We all have our stories.  And each story, and each life is precious, and deserves to be fulfilled.  When hundreds of women, come together like this, the power in the room is palpable.  And the goals are urgent.  Whether single, married with young children, forging a career, or developing and experimenting, each woman should have her full future.  And when the future is foreshortened, the remaining time should be filled with all the things each woman deems important.

The Breast Milagro is an intimate symbol of the wish for a long life.  Women who are looking at their mortality get this.  But most importantly, it is important to remind each other that sometimes futures aren’t predictable.  Sometimes something like a miracle can happen.  It may be rare, but that’s what “rare” means.  Rare does happen.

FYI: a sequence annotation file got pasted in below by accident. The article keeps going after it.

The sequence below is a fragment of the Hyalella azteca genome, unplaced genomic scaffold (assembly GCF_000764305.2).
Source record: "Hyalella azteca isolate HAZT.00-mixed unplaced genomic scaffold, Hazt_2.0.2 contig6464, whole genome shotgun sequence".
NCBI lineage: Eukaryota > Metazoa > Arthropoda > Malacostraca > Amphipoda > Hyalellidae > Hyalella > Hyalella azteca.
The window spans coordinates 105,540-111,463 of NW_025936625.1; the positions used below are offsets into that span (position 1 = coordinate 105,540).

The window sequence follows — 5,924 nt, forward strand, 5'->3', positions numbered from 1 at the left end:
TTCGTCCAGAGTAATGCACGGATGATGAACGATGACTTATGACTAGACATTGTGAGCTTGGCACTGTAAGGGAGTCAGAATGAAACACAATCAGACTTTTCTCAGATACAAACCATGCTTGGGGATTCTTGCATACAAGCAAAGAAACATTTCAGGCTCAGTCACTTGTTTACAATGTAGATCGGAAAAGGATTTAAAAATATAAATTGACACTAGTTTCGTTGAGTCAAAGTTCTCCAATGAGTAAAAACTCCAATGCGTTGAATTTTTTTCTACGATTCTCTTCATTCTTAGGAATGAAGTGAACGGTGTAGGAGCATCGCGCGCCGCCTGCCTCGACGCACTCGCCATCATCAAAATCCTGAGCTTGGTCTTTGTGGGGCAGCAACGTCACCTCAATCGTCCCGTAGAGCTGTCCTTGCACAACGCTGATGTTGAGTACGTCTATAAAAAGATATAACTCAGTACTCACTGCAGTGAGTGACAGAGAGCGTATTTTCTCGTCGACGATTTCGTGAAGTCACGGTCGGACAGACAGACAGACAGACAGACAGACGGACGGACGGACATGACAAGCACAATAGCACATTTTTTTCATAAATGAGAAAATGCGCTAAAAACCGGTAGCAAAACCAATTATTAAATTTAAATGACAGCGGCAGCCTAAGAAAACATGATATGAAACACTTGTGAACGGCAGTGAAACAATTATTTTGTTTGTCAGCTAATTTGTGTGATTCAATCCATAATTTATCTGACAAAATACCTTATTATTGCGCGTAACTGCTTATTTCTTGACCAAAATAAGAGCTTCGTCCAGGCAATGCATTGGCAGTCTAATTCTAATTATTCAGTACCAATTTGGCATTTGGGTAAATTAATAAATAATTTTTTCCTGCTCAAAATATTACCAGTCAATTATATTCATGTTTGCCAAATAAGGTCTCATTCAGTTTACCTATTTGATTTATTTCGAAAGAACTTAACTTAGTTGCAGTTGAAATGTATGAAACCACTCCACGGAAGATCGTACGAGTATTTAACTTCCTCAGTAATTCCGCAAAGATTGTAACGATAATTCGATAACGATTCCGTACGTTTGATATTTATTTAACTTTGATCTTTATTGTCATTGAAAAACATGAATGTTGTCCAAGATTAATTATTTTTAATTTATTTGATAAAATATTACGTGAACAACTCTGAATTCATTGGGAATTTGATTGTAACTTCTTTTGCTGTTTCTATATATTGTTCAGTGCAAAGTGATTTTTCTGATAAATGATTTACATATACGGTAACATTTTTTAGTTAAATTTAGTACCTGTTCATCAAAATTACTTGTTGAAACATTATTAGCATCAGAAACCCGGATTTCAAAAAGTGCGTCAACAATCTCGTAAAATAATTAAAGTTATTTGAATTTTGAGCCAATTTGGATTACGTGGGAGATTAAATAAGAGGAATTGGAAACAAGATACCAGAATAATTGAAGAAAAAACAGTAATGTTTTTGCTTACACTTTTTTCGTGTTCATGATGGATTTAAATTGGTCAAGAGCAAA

My hugs, and love to all the women at the YSC Summit.

What is this thing called Love?

jen and kim silva “What is this thing called love?” asks Irving Berlin, poignantly.

Valentine’s Day is coming, and that makes me wonder about love.  All kinds of love, not just romantic love. What is this mysterious thing we want and need so much?  And, especially, what’s the kind of love we need when we feel frightened and deeply alone?

When breast cancer comes along, fear and anxiety make it difficult to stay connected to our feelings for partners, family, and friends. Primitive anxiety gets in front of everything else. What’s more, there are moments when anxiety gives way to sadness, anger, and loneliness. And at those times, we really do need somebody.  It’s no weakness. Acknowledging this need is truly an act of strength.

I believe if you really examine it, the source of our desire for love is our most primitive and, perhaps, most desperate self asking to be truly known. It arises from our need to feel emotionally held.  So in our wish for love – our Valentine’s wish – perhaps we are asking for that: the chance to give ourselves authentically and to receive acknowledgement of our most vulnerable selves.